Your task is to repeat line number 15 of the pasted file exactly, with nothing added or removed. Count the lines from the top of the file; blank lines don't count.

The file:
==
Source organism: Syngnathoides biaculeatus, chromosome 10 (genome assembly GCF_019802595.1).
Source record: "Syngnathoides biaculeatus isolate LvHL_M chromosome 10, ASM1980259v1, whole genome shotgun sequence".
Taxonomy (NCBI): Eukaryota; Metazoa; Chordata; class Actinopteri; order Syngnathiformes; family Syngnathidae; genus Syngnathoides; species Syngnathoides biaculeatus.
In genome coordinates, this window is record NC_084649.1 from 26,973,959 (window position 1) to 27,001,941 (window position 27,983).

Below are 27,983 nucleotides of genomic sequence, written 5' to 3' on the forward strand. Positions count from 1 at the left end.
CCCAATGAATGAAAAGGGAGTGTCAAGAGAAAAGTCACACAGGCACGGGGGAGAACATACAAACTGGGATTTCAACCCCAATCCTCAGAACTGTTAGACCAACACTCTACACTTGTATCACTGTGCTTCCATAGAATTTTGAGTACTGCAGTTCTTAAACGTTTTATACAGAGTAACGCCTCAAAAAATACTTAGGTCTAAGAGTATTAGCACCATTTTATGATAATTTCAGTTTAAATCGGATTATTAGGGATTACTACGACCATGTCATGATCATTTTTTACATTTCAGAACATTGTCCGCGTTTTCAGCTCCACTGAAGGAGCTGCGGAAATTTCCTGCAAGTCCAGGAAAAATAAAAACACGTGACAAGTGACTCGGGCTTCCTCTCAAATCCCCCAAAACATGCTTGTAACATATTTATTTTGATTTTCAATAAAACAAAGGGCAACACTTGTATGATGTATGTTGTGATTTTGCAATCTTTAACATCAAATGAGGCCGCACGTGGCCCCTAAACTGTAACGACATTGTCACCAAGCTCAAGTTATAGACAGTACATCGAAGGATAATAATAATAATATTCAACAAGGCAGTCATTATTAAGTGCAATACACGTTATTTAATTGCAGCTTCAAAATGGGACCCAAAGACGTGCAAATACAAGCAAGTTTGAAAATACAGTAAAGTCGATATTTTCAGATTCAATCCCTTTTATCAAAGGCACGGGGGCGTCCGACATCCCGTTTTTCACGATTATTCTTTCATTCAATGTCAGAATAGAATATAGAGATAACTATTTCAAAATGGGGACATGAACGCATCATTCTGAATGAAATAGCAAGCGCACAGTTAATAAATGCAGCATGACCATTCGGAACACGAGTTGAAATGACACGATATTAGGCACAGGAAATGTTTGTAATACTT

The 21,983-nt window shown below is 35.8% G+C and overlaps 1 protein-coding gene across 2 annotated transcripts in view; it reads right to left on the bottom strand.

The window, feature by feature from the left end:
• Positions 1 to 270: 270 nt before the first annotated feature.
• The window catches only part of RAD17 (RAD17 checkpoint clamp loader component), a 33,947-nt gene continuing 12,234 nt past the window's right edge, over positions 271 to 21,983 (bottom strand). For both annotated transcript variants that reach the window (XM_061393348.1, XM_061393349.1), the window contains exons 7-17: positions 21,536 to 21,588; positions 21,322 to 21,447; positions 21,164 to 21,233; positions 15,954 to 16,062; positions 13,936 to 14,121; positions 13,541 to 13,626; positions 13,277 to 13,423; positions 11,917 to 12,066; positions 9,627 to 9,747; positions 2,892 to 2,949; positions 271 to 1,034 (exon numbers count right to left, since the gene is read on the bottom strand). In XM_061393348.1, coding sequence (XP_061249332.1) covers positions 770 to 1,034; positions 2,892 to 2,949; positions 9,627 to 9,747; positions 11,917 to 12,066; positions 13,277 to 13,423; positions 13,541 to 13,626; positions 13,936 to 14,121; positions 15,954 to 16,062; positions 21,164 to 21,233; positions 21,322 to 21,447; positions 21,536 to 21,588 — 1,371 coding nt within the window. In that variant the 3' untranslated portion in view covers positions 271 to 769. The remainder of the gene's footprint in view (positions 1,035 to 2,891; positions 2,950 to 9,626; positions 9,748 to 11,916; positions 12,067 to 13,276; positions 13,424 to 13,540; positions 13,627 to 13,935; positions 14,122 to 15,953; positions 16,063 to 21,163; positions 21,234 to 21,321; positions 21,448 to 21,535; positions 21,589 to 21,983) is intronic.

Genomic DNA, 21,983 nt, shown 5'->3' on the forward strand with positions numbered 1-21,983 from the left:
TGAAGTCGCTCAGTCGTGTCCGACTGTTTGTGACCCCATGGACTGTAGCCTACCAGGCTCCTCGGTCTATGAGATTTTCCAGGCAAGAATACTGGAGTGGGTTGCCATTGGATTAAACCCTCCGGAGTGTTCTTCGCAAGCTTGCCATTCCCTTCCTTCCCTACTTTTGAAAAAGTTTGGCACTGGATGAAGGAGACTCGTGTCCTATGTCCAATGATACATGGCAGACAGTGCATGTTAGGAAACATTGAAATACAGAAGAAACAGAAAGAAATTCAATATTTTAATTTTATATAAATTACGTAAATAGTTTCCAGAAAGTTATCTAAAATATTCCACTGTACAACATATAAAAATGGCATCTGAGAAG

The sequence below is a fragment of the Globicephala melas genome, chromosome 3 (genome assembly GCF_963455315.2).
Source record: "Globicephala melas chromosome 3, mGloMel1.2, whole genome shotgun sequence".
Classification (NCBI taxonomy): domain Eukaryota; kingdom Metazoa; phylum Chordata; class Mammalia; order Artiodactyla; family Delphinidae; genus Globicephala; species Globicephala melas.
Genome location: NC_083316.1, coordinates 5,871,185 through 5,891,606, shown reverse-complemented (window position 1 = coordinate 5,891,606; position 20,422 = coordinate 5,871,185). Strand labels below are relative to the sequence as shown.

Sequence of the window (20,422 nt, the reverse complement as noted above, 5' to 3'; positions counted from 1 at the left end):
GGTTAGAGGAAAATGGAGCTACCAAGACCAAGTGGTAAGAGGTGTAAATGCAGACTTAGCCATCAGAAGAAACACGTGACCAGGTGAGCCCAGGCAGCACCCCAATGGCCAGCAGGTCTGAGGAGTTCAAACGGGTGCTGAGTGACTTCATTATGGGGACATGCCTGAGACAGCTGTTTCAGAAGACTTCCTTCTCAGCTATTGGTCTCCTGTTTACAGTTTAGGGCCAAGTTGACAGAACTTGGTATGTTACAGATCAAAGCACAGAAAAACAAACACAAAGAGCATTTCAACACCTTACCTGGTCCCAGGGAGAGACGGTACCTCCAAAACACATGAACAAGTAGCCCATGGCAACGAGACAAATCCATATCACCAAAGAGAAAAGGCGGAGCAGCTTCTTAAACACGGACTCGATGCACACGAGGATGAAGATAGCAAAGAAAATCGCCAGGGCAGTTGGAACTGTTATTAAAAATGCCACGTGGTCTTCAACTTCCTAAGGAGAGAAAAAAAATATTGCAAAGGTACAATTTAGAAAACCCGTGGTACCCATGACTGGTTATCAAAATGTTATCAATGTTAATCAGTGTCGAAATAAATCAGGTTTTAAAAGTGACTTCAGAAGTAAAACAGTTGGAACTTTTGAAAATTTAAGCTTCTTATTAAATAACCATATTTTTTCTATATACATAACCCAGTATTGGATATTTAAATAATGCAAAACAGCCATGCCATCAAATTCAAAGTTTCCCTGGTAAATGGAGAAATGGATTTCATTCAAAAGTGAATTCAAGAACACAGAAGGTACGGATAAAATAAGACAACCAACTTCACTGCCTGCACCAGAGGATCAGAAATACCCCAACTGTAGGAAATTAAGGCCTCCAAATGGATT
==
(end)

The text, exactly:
Classification (NCBI taxonomy): domain Eukaryota; kingdom Metazoa; phylum Chordata; class Mammalia; order Artiodactyla; family Delphinidae; genus Globicephala; species Globicephala melas.